A three-year-old Labrador from Selkirk has been praised for his “detective skills” after he rescued a critically injured missing woman in blizzard conditions.
Auburn-haired Search and Rescue dog Rauour – which means ‘red’ in Icelandic – was presented with his a commendation from charity PDSA at the Tweed Valley Mountain Rescue Team’s Melrose base this week.
Rauour, who was trained by Search and Rescue Dog Association Southern Scotland, works as part of Tweed Valley Mountain Rescue Team.
He received his award for finding a high risk casualty in storm-force conditions in February 2015, following a fruitless three-hour search by a 20-strong team on foot.
The PDSA Commendation is part of the charity’s Animal Awards Programme, which celebrates the unparalleled devotion and enrichment that animals bring to our lives. Rauour is the 88th recipient of the award.
The Tweed Valley Search and Rescue team was called out on 28 February 2015 to find a missing person that was thought to be at considerable risk.
A Met Office amber weather warning was in place and blizzard conditions had already set in around the Innerleithen area.
The team had been searching the area on foot, which included dense woodland and steep inclines, for a couple of hours before Rauour and his handler, John Romanes, were dispatched to search an area on Leithen Water.
READ MORE - Scotland’s lonliest dog needs a home
Rauour immediately started searching deep inside a thick conifer forest. Two minutes into his search, he signalled to John by barking enthusiastically who followed him into the undergrowth.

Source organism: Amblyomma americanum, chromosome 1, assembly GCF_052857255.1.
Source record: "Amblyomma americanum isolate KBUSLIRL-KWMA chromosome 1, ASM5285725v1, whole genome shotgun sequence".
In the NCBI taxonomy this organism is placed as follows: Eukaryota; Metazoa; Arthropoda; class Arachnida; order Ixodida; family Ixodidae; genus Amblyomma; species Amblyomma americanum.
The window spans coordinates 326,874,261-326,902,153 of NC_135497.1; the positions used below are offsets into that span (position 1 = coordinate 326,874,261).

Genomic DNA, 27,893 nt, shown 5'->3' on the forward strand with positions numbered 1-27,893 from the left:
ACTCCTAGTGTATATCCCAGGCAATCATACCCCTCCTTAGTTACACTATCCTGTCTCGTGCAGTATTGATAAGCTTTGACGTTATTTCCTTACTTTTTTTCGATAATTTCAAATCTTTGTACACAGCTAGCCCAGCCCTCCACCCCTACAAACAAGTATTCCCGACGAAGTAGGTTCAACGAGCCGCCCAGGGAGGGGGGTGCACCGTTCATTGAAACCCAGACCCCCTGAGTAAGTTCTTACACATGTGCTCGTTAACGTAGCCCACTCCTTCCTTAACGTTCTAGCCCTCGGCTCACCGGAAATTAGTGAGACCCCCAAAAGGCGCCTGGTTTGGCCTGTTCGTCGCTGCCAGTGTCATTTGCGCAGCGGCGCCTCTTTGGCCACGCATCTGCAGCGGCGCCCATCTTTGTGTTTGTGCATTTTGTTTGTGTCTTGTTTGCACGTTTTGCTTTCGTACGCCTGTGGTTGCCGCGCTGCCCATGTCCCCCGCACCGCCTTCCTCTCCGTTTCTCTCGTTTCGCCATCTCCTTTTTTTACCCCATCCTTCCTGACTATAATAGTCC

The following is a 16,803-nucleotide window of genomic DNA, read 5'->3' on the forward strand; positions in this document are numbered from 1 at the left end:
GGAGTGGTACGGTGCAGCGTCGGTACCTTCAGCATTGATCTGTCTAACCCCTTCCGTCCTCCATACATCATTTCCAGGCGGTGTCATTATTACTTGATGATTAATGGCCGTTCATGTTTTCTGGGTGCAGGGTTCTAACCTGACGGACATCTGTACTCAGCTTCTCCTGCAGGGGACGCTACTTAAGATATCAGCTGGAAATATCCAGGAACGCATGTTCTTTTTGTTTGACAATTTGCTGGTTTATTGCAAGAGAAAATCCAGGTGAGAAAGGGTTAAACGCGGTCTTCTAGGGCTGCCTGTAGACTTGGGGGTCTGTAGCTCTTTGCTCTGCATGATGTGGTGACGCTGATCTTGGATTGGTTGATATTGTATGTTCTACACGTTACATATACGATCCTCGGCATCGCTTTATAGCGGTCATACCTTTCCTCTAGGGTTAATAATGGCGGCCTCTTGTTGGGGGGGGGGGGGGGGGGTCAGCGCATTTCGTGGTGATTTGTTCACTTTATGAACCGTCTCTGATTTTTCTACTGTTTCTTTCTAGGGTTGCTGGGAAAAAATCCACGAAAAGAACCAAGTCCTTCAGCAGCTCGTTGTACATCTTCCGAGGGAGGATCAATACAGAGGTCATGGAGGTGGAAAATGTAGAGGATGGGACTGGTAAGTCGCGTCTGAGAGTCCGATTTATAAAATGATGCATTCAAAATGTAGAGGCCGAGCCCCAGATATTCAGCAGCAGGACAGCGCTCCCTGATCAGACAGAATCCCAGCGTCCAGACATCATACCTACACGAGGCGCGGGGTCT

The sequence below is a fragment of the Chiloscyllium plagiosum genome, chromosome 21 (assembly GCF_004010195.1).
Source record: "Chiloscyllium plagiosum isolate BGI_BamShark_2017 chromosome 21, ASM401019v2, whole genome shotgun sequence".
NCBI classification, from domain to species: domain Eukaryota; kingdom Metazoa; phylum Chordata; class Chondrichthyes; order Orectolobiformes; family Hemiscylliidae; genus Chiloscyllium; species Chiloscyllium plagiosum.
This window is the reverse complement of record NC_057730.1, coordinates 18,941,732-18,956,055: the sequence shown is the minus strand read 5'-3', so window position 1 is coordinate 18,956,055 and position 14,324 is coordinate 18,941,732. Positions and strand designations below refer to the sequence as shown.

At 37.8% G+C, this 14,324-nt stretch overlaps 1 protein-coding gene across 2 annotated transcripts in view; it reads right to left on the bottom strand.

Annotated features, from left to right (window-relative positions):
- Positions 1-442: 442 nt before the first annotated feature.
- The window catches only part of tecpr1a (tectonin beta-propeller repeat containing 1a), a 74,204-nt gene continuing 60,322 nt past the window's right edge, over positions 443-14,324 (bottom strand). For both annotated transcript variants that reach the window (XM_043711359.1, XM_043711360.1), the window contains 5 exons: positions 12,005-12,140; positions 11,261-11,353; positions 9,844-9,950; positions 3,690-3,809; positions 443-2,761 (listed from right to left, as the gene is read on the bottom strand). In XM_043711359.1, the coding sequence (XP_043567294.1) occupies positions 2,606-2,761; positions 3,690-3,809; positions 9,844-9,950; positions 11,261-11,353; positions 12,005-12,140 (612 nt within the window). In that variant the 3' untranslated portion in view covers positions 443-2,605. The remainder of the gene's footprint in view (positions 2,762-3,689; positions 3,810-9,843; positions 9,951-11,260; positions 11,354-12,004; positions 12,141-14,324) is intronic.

Rauour had discovered the casualty: a woman trapped in the hole of a tree root, with only her legs visible. She was unconscious and suffering advanced hyperthermia. The horrendous weather conditions, darkness and position of the victim meant that foot crews had passed by her location hours earlier without finding her.
Thanks to Rauour’s powers of scent detection, the casualty was found in the nick of time. John and his search partner Roddy administered emergency and called the Royal Navy helicopter to the hillside, to airlift her to hospital.
Vet Surgeon, John Faulkner, said: “Rauour’s detection skills really came to the fore that night.
“His role as an air scenting search dog was more effective than a 20-strong team performing a line search on the ground.
“Without him finding the casualty when he did, the outcome could have been very grave indeed.”
Mr Faulkner presented Rauour with his award.
He said: “PDSA has a long tradition of honouring animals and Rauour’s story really epitomises the value that animals bring to our lives. There is no doubt that without Rauour’s actions the situation would have been very different.
“The work of search and rescue dogs across the country is absolutely vital – their skills are priceless and Rauour’s story serves as a reminder of just how lucky we are to have these dogs here to help us.”